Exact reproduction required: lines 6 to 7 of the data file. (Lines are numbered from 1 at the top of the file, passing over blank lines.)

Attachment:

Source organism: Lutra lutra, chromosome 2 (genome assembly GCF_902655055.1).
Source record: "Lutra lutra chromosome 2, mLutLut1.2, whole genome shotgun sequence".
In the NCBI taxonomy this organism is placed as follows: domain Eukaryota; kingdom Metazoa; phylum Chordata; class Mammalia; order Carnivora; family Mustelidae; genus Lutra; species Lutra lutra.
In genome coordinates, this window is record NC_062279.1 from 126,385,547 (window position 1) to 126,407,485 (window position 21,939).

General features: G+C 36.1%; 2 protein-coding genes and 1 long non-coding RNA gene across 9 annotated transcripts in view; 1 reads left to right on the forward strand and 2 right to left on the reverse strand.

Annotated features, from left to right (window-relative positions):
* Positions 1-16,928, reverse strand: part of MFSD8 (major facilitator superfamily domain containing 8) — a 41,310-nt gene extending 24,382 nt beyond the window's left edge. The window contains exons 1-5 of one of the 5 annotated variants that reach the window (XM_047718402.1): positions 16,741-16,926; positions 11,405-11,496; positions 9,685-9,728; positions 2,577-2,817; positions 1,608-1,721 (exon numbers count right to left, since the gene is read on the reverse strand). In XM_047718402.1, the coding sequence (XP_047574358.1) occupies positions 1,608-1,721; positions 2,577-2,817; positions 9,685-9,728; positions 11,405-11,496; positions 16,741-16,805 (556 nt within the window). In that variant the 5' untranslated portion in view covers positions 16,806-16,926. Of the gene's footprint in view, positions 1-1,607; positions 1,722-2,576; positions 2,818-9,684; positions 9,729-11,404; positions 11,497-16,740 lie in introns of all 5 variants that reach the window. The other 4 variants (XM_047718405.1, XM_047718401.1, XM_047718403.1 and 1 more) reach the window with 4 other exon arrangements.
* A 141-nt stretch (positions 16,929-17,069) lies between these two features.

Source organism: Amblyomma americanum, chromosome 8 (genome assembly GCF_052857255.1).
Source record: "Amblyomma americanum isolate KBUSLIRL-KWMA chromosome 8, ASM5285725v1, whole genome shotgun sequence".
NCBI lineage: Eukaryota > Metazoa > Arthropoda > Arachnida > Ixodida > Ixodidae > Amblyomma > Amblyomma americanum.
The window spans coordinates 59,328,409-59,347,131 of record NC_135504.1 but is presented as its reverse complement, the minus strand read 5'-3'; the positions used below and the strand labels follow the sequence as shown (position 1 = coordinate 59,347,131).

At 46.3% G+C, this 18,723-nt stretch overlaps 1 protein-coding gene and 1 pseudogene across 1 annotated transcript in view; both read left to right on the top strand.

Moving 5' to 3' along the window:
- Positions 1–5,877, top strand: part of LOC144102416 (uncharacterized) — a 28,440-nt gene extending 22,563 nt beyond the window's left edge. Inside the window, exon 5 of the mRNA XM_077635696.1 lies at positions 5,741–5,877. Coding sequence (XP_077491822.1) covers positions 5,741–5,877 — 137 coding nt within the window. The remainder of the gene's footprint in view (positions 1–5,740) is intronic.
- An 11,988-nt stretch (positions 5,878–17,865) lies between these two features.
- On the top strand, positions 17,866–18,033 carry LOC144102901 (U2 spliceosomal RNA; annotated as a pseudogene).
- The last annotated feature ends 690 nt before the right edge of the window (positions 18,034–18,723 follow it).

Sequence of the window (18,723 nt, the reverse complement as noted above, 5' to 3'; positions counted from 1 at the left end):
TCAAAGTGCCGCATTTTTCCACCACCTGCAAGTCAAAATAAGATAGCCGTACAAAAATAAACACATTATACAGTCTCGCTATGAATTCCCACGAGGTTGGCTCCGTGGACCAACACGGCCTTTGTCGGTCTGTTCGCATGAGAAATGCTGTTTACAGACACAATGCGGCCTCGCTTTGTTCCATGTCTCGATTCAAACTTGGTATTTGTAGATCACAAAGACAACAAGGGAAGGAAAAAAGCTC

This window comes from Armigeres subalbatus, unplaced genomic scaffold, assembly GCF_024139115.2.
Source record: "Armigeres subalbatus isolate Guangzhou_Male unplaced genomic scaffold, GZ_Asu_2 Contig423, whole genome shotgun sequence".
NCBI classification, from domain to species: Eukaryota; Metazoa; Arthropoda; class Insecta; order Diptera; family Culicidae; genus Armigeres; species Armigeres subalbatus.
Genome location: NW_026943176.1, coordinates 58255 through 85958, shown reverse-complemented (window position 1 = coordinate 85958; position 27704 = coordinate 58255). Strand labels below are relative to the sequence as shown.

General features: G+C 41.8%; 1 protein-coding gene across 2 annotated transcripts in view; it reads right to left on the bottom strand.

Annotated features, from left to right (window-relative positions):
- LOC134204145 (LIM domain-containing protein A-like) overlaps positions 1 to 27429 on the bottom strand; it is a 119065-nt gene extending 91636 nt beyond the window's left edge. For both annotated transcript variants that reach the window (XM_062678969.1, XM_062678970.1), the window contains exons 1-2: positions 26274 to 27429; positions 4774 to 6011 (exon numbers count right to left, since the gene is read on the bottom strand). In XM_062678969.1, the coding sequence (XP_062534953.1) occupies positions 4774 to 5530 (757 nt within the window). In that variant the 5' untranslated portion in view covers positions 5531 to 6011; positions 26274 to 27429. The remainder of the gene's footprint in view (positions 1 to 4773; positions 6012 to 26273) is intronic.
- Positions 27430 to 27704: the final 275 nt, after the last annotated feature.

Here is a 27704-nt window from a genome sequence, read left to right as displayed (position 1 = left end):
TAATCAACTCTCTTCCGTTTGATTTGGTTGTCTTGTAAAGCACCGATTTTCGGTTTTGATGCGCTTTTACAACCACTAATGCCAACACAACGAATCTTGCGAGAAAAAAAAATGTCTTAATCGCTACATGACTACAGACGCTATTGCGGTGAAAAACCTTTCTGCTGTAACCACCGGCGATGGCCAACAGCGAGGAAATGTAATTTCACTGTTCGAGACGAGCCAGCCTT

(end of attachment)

Annotated features, from left to right (window-relative positions):
* Positions 1-16,928, reverse strand: part of MFSD8 (major facilitator superfamily domain containing 8) — a 41,310-nt gene extending 24,382 nt beyond the window's left edge. The window contains exons 1-5 of one of the 5 annotated variants that reach the window (XM_047718402.1): positions 16,741-16,926; positions 11,405-11,496; positions 9,685-9,728; positions 2,577-2,817; positions 1,608-1,721 (exon numbers count right to left, since the gene is read on the reverse strand). In XM_047718402.1, the coding sequence (XP_047574358.1) occupies positions 1,608-1,721; positions 2,577-2,817; positions 9,685-9,728; positions 11,405-11,496; positions 16,741-16,805 (556 nt within the window). In that variant the 5' untranslated portion in view covers positions 16,806-16,926. Of the gene's footprint in view, positions 1-1,607; positions 1,722-2,576; positions 2,818-9,684; positions 9,729-11,404; positions 11,497-16,740 lie in introns of all 5 variants that reach the window. The other 4 variants (XM_047718405.1, XM_047718401.1, XM_047718403.1 and 1 more) reach the window with 4 other exon arrangements.